As sources familiar with the move explained to The Wall Street Journal in a story published yesterday that has since sent shockwaves through the dying brick-and-mortar retail sector, the footprints of the department store-styled Amazon emporiums will be in the roughly 30,000-square-foot range. That’s far more compact than the embattled (and in some cases, defunct) shopping mall anchors that Seattle-headquartered Amazon has helped to decimate—Macy’s and its bankruptcy-surviving rival JC Penney among them—and more akin in size to a typical T.J. Maxx outpost. As noted by the Journal, the size of the planned stores is also comparable to that of the small-format locations that historically voluminous retailers like Nordstrom, another Seattle retail heavyweight, have been trying on for size as of late. In other words, don’t expect a Sears-sized in-person shopping experience complete with a hair salon and lunch counter.
The first of the “several” Amazon department stores will reportedly open in California and Ohio according to sources. Amazon Books, a B. Dalton-ish-sized bookseller that failed to charm critics when it debuted in 2015 in Seattle, currently boasts roughly two-dozen stores spread across the United States. The retailer’s grab-and-go convenience stores, dubbed Amazon Go, are limited to multiple locations in New York City, Chicago, San Francisco, London (as Amazon Fresh), and, of course, the Seattle area, which is also home to two full-sized format Amazon Go Grocery locations. Amazon’s evolving and largely urban brick-and-mortar presence also includes Amazon 4-star, a chain of modestly sized physical stores peddling a curated selection of top-rated and selling items from the Amazon website. It debuted in 2018 in Manhattan and has since expanded to other locations including the notorious American Dream mall in New Jersey. The company also operates Austin, Texas-based supermarket chain Whole Foods Market, which it acquired in 2017 for $13.17 billion.
As for its supposed planned department stores, it’s unclear whether they will, like Amazon Go locations, offer cashier-less technology. It’s also unknown if Amazon is aiming to populate traditional shopping malls, potentially moving into abandoned anchor store spaces, or into existing storefronts within suburban-style shopping centers/strip malls. The former seems unlikely considering the reported footprint associated with the company’s planned foray into department store-esque commerce. Emptied-out anchors might be too big and Amazon already has a presence in an increasing number of shopping malls across the country in the form of delivery distribution centers, some of which encompass entire erstwhile malls, not just contained within empty anchor stores killed off by the rise of online shopping over the past decade. (Amazon is now the world’s largest retailer outside of China, trumping big-box powerhouse Walmart for the first time this year.)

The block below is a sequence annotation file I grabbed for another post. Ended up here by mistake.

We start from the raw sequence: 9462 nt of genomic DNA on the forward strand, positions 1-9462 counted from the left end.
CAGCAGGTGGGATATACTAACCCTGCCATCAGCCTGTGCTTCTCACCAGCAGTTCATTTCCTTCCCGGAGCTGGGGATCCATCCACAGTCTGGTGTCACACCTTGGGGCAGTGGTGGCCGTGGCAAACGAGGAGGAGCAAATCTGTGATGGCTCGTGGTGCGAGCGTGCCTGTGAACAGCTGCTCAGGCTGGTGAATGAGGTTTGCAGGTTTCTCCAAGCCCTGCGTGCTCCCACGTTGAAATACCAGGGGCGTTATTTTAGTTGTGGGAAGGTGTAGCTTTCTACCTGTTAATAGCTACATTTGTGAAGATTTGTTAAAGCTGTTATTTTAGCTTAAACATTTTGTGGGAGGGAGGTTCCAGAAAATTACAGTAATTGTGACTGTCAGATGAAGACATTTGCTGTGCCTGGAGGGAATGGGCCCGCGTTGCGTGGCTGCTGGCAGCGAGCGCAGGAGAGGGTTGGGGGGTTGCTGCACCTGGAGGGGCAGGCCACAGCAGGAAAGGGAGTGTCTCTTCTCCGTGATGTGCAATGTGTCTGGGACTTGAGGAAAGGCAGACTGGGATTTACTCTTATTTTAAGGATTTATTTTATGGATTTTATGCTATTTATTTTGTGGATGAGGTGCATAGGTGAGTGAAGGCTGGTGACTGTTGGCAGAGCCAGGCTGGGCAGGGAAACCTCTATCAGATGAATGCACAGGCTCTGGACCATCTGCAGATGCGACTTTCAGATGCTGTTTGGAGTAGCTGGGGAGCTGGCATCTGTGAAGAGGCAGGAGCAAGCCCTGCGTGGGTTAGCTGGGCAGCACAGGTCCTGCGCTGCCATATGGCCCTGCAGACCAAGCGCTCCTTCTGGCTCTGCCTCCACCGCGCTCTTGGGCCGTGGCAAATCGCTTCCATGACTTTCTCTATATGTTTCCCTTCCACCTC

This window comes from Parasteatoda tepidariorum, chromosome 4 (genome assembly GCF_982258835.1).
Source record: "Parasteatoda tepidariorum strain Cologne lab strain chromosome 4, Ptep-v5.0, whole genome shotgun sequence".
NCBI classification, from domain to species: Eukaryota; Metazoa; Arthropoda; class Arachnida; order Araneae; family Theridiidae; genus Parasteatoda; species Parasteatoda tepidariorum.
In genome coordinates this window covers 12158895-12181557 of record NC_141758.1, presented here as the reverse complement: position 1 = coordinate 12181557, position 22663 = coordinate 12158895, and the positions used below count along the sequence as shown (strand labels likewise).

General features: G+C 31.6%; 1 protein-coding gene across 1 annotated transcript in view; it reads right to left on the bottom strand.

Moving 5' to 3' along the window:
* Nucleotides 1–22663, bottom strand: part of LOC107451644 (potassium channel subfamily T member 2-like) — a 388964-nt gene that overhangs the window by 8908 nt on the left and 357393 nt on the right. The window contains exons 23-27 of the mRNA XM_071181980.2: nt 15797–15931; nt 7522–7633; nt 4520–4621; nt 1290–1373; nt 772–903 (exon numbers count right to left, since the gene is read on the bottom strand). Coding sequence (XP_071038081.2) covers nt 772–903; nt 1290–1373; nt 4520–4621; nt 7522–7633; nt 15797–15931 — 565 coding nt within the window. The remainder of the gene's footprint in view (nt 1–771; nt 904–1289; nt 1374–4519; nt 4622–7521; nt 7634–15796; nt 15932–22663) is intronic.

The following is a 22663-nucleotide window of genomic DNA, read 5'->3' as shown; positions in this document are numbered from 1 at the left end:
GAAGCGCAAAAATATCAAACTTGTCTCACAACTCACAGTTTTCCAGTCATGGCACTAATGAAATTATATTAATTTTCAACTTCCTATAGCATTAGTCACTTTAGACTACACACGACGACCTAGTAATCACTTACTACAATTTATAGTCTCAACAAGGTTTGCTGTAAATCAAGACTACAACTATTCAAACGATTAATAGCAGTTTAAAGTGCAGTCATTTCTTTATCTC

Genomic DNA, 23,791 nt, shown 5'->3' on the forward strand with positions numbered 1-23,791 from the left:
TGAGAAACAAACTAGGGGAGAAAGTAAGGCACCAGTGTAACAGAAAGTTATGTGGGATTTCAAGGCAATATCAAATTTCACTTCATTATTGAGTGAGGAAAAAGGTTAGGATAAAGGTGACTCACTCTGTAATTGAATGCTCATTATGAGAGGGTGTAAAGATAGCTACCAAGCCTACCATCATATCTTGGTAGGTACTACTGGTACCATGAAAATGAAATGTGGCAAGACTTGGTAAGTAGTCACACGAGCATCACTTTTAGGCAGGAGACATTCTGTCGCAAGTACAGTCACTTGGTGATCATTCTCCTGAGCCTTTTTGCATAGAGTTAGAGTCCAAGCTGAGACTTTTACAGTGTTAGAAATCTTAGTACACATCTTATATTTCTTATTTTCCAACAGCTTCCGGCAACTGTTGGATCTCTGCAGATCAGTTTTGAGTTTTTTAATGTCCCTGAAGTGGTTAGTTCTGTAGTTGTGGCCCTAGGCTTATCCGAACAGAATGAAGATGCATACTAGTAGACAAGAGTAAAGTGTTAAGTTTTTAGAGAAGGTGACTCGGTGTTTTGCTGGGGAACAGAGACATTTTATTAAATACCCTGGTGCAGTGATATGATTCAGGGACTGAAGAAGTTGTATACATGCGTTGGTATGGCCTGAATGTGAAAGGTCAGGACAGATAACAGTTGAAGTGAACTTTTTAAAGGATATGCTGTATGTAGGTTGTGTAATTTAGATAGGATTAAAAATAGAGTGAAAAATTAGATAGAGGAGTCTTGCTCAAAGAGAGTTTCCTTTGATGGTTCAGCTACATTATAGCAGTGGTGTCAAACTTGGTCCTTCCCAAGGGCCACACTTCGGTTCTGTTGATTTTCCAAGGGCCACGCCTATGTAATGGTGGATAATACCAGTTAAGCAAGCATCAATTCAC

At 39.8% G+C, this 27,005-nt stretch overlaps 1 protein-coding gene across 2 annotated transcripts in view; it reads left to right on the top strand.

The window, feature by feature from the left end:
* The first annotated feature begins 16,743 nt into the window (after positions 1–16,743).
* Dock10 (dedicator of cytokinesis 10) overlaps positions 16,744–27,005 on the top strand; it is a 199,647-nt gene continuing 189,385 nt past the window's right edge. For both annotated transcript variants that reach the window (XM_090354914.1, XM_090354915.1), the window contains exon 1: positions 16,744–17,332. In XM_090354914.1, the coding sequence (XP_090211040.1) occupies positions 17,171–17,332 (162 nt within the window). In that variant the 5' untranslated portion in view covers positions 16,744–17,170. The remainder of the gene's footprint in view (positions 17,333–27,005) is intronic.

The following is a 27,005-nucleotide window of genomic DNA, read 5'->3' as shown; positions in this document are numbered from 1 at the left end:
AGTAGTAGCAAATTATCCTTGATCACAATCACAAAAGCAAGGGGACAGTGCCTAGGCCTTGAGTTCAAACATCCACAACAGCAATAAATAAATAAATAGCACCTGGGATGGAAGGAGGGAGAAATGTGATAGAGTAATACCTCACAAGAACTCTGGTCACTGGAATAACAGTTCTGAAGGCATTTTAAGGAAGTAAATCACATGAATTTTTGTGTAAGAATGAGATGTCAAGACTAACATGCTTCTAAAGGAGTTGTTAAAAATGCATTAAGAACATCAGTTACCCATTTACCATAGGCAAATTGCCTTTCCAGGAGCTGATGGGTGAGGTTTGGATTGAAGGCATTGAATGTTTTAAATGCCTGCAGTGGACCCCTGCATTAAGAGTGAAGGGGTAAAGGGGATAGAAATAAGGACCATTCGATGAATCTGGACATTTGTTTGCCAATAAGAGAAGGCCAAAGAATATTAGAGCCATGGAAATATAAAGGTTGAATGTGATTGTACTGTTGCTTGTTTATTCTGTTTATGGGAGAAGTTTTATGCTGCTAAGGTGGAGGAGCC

As for what type of merchandise the new department stores will sell, that’s not entirely clear although shoppers can likely expect a range of goods across a variety of categories including clothing, electronics, and household items. Both Amazon private labels and “top consumer brands” will reportedly play into the mix, with an emphasis on the former. As reported by the Journal, apparel could be a focal point considering that buying clothes online (Amazon was named the top U.S. clothing retailer earlier this year) can be somewhat of a crapshoot regarding sizing, quality, and comfort. It also noted that physical Amazon department stores would “give customers even more instant gratification than the quick shipping offered by Amazon for online purchases.”
The Journal added:
“Amazon executives have felt that bricks-and-mortar stores would enable better engagement with customers and provide a showcase for its devices and other products to shoppers who otherwise might not have tried them, a person familiar with the matter said. The company has sought to innovate in bricks and mortar while building a network of stores that could glean insightful customer data and provide new shopping experiences.”
As noted by Gizmodo, the above provides a glimpse into what is likely Amazon’s key motivation in competing with a handful of dying department stores by further expanding and enlarging its physical retail footprint, and it has little to do with catering to fussy online clothing shoppers: the acquisition of precious consumer data.
Amazon has dismissed the Journal’s reporting as hearsay and has declined to comment to multiple major news outlets that have picked up on the story.